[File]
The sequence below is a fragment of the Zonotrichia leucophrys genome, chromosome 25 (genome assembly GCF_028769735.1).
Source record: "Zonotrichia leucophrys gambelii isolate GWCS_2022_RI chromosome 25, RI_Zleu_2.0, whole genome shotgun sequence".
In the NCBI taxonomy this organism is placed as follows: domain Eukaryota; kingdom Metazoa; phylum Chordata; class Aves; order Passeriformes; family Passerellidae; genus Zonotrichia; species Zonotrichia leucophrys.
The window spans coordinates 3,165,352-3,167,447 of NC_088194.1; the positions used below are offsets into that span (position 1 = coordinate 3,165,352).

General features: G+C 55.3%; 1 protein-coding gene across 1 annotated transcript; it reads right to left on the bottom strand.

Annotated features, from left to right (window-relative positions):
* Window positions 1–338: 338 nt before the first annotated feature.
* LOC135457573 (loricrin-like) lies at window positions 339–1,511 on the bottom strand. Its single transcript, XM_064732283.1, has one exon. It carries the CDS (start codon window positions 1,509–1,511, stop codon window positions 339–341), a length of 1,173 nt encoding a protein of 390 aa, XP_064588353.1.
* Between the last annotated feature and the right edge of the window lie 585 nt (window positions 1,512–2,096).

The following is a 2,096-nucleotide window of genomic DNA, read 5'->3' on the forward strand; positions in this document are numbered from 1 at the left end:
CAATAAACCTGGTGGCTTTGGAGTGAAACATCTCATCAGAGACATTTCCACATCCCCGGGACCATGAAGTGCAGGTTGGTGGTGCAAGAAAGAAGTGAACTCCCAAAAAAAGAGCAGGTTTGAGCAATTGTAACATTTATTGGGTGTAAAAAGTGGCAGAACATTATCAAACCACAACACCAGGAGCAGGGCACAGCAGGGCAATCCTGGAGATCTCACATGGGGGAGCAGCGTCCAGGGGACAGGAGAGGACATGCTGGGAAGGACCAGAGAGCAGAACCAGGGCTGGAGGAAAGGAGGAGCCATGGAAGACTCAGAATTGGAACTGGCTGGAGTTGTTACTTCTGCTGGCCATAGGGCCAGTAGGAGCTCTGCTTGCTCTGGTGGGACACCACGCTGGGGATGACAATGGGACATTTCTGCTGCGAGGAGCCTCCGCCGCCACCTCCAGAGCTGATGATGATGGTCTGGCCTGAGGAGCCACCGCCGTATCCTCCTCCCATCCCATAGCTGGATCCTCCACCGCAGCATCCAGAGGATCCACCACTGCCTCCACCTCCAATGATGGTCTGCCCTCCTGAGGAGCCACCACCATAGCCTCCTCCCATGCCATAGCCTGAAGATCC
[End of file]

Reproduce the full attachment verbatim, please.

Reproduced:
The sequence below is a fragment of the Zonotrichia leucophrys genome, chromosome 25 (genome assembly GCF_028769735.1).
Source record: "Zonotrichia leucophrys gambelii isolate GWCS_2022_RI chromosome 25, RI_Zleu_2.0, whole genome shotgun sequence".
In the NCBI taxonomy this organism is placed as follows: domain Eukaryota; kingdom Metazoa; phylum Chordata; class Aves; order Passeriformes; family Passerellidae; genus Zonotrichia; species Zonotrichia leucophrys.
The window spans coordinates 3,165,352-3,167,447 of NC_088194.1; the positions used below are offsets into that span (position 1 = coordinate 3,165,352).

General features: G+C 55.3%; 1 protein-coding gene across 1 annotated transcript; it reads right to left on the bottom strand.

Annotated features, from left to right (window-relative positions):
* Window positions 1–338: 338 nt before the first annotated feature.
* LOC135457573 (loricrin-like) lies at window positions 339–1,511 on the bottom strand. Its single transcript, XM_064732283.1, has one exon. It carries the CDS (start codon window positions 1,509–1,511, stop codon window positions 339–341), a length of 1,173 nt encoding a protein of 390 aa, XP_064588353.1.
* Between the last annotated feature and the right edge of the window lie 585 nt (window positions 1,512–2,096).

The following is a 2,096-nucleotide window of genomic DNA, read 5'->3' on the forward strand; positions in this document are numbered from 1 at the left end:
CAATAAACCTGGTGGCTTTGGAGTGAAACATCTCATCAGAGACATTTCCACATCCCCGGGACCATGAAGTGCAGGTTGGTGGTGCAAGAAAGAAGTGAACTCCCAAAAAAAGAGCAGGTTTGAGCAATTGTAACATTTATTGGGTGTAAAAAGTGGCAGAACATTATCAAACCACAACACCAGGAGCAGGGCACAGCAGGGCAATCCTGGAGATCTCACATGGGGGAGCAGCGTCCAGGGGACAGGAGAGGACATGCTGGGAAGGACCAGAGAGCAGAACCAGGGCTGGAGGAAAGGAGGAGCCATGGAAGACTCAGAATTGGAACTGGCTGGAGTTGTTACTTCTGCTGGCCATAGGGCCAGTAGGAGCTCTGCTTGCTCTGGTGGGACACCACGCTGGGGATGACAATGGGACATTTCTGCTGCGAGGAGCCTCCGCCGCCACCTCCAGAGCTGATGATGATGGTCTGGCCTGAGGAGCCACCGCCGTATCCTCCTCCCATCCCATAGCTGGATCCTCCACCGCAGCATCCAGAGGATCCACCACTGCCTCCACCTCCAATGATGGTCTGCCCTCCTGAGGAGCCACCACCATAGCCTCCTCCCATGCCATAGCCTGAAGATCC